Since her 2010 debut album Own Side Now, Caitlin Rose has steadily built a following thanks to her impeccable sounding country folk, writes Neonfiller.com's Matthew Nicholson.
She returned for Record Store Day in 2012, throwing a different light on the Arctic Monkey’s songs ‘Piledriver Waltz’ and ‘Love Is A Laserquest’. This year sees the release of her follow-up album, The Stand In.
In taking promotion of the new record to Bristol’s The Fleece, she brought with her two support acts made up of various incarnations of her full band. As people trickled in off the cobbled streets outside they were greeted by night opener Andew Combs. Like Rose, he’s a story-teller rooted in entertaining, sometimes lovelorn tales. He too comes from Nashville and you can hear the Tennessee bourbon in his voice.
During Combs’s set an eclectic group of musicians rotated around him. It is these members that formed the instrumental second act of the night, Steelism. However, without the punctuation of a verse or chorus they didn’t always engage. More interest was drummed up though when they closed with a couple of Beatles covers; a southern-sounding ‘This Boy’ and ‘Something’, which includes the first vocal of the night, albeit disguised by vocorder.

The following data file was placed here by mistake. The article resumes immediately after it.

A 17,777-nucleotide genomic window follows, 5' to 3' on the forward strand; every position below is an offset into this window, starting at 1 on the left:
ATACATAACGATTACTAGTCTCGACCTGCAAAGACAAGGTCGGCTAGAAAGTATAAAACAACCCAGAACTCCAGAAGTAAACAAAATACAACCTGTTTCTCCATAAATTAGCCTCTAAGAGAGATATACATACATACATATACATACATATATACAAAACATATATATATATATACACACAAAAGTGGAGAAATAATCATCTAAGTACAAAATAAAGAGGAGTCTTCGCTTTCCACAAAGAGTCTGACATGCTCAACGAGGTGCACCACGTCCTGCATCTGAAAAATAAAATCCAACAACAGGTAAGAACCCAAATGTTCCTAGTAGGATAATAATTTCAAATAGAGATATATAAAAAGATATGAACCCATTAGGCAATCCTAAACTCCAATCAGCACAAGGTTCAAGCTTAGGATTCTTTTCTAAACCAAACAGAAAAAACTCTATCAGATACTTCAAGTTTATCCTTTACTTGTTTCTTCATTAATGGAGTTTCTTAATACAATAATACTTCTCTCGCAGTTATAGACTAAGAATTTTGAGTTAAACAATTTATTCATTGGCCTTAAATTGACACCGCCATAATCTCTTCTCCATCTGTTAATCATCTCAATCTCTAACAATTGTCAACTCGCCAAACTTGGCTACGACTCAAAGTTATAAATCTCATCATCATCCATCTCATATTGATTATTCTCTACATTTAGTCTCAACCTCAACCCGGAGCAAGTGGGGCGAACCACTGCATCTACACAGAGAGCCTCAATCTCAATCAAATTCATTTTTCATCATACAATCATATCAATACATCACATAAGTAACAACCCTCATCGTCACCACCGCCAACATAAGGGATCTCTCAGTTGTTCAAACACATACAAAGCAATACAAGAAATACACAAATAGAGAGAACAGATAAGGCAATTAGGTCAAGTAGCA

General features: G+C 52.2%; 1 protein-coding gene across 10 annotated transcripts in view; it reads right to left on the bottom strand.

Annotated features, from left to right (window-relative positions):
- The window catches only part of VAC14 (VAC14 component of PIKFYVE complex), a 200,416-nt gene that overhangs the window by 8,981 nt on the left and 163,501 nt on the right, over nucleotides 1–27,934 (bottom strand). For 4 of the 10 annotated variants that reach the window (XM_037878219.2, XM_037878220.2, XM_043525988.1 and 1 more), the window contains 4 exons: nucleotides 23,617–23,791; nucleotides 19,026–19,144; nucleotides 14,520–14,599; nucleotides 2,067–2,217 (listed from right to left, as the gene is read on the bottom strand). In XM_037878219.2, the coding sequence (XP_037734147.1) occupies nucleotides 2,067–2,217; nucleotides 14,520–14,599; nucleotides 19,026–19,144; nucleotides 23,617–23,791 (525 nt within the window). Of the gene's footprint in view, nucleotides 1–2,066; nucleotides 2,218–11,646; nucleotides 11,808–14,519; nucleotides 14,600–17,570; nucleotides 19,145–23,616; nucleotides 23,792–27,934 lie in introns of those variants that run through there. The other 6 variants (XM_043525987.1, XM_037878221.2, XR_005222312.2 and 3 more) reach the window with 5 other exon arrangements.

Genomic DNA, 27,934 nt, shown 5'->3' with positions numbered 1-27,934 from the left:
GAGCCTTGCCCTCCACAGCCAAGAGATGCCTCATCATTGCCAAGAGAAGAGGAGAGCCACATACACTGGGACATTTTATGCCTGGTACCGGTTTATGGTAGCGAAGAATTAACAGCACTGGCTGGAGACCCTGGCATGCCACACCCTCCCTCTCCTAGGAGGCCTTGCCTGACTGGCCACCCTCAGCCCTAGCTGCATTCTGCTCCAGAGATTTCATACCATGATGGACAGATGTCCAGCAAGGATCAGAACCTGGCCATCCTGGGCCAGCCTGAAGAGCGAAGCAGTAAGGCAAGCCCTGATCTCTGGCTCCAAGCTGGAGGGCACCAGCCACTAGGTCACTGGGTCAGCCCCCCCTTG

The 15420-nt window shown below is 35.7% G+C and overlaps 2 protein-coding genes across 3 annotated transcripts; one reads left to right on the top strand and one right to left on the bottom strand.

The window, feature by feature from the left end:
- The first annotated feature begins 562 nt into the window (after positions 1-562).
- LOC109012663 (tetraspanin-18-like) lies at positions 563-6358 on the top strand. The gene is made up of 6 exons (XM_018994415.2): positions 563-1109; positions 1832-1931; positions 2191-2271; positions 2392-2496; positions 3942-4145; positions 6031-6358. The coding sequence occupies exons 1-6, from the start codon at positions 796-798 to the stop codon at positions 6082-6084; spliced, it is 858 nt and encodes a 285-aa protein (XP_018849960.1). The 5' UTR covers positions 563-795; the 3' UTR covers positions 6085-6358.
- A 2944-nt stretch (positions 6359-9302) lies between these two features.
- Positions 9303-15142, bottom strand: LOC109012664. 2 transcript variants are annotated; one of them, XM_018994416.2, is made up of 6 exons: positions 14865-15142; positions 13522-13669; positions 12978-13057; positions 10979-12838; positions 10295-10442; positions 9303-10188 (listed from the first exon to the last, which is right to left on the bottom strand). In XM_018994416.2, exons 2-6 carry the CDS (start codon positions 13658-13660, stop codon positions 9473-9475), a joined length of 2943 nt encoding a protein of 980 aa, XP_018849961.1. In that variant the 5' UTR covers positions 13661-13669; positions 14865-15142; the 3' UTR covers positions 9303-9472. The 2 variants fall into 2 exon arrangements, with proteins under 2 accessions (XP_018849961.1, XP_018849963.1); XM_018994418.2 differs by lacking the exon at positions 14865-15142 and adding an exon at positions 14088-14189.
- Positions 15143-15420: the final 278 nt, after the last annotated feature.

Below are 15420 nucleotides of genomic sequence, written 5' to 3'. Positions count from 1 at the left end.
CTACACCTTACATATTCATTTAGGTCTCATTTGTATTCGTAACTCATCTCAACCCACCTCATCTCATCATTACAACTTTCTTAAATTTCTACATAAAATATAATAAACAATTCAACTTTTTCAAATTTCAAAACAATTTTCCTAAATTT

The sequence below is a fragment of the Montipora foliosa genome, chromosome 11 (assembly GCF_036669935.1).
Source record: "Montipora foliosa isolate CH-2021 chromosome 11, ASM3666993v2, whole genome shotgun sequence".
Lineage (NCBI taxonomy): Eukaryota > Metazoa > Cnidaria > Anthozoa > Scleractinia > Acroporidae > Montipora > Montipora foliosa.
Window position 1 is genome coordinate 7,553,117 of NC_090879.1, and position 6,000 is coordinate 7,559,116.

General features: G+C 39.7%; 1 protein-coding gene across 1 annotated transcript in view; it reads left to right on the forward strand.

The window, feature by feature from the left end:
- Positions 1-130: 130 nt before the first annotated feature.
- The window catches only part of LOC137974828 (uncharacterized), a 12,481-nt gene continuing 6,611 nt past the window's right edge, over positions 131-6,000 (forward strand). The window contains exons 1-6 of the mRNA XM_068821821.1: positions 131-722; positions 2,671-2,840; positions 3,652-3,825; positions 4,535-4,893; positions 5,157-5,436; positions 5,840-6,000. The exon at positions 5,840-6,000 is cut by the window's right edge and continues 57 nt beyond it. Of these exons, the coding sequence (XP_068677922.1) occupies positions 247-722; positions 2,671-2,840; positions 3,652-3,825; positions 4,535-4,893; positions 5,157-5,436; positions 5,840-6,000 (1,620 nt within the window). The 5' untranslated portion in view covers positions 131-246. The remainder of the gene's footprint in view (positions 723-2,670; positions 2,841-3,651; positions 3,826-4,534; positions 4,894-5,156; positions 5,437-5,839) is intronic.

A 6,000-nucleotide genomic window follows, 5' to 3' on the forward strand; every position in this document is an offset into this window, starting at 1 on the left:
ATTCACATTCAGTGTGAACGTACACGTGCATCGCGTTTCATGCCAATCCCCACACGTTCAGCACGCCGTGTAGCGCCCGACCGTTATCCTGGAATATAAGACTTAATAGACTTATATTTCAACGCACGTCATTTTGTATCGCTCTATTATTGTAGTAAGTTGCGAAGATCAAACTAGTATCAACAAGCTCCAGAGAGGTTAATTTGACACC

And so to the headline act. Caitlin Rose draws upon a past age to create her world, at once old-fashioned and vibrantly contemporary. It filled the Fleece with Rose herself succumbing to the sound, gazing into the middle distance as though addressing her song’s subject. Her voice is faultless; sweet, warm and sometimes mournful with highlight including the classy Pink Champagne, the yearning Golden Boy and the quirky Old Numbers, all taken from the new album.
The performance and acoustics of the band reached a similar quality. Their years on the circuit are telling and they create a rich backdrop to the singer’s lead. The atmosphere warmed too, with Rose’s easy-going and winningly humble persona adding fun to the flawless playing.